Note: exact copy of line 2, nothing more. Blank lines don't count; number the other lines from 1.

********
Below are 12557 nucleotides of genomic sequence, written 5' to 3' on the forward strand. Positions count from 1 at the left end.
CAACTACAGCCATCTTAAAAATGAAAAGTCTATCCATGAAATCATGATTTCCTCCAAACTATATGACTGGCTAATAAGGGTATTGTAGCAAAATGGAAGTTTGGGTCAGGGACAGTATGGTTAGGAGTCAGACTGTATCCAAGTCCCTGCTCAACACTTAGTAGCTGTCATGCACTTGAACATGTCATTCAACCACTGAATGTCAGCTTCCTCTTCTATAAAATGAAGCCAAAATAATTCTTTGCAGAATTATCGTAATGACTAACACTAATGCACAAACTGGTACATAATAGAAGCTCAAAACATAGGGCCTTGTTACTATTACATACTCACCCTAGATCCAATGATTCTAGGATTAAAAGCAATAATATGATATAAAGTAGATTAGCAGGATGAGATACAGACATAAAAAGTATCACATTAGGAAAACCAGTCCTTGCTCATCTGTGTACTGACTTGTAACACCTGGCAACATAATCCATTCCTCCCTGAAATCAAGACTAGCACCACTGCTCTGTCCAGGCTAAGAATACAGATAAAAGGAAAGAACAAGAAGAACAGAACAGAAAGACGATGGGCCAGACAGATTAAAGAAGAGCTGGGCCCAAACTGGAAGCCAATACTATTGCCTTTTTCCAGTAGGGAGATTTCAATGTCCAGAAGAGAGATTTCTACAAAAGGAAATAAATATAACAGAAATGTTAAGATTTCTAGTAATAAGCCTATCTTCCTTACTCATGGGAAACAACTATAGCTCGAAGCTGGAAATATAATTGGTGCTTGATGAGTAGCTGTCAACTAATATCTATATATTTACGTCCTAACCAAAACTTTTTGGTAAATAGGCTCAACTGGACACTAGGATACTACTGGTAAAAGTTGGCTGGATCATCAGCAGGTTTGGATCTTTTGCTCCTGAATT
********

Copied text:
CAACTACAGCCATCTTAAAAATGAAAAGTCTATCCATGAAATCATGATTTCCTCCAAACTATATGACTGGCTAATAAGGGTATTGTAGCAAAATGGAAGTTTGGGTCAGGGACAGTATGGTTAGGAGTCAGACTGTATCCAAGTCCCTGCTCAACACTTAGTAGCTGTCATGCACTTGAACATGTCATTCAACCACTGAATGTCAGCTTCCTCTTCTATAAAATGAAGCCAAAATAATTCTTTGCAGAATTATCGTAATGACTAACACTAATGCACAAACTGGTACATAATAGAAGCTCAAAACATAGGGCCTTGTTACTATTACATACTCACCCTAGATCCAATGATTCTAGGATTAAAAGCAATAATATGATATAAAGTAGATTAGCAGGATGAGATACAGACATAAAAAGTATCACATTAGGAAAACCAGTCCTTGCTCATCTGTGTACTGACTTGTAACACCTGGCAACATAATCCATTCCTCCCTGAAATCAAGACTAGCACCACTGCTCTGTCCAGGCTAAGAATACAGATAAAAGGAAAGAACAAGAAGAACAGAACAGAAAGACGATGGGCCAGACAGATTAAAGAAGAGCTGGGCCCAAACTGGAAGCCAATACTATTGCCTTTTTCCAGTAGGGAGATTTCAATGTCCAGAAGAGAGATTTCTACAAAAGGAAATAAATATAACAGAAATGTTAAGATTTCTAGTAATAAGCCTATCTTCCTTACTCATGGGAAACAACTATAGCTCGAAGCTGGAAATATAATTGGTGCTTGATGAGTAGCTGTCAACTAATATCTATATATTTACGTCCTAACCAAAACTTTTTGGTAAATAGGCTCAACTGGACACTAGGATACTACTGGTAAAAGTTGGCTGGATCATCAGCAGGTTTGGATCTTTTGCTCCTGAATT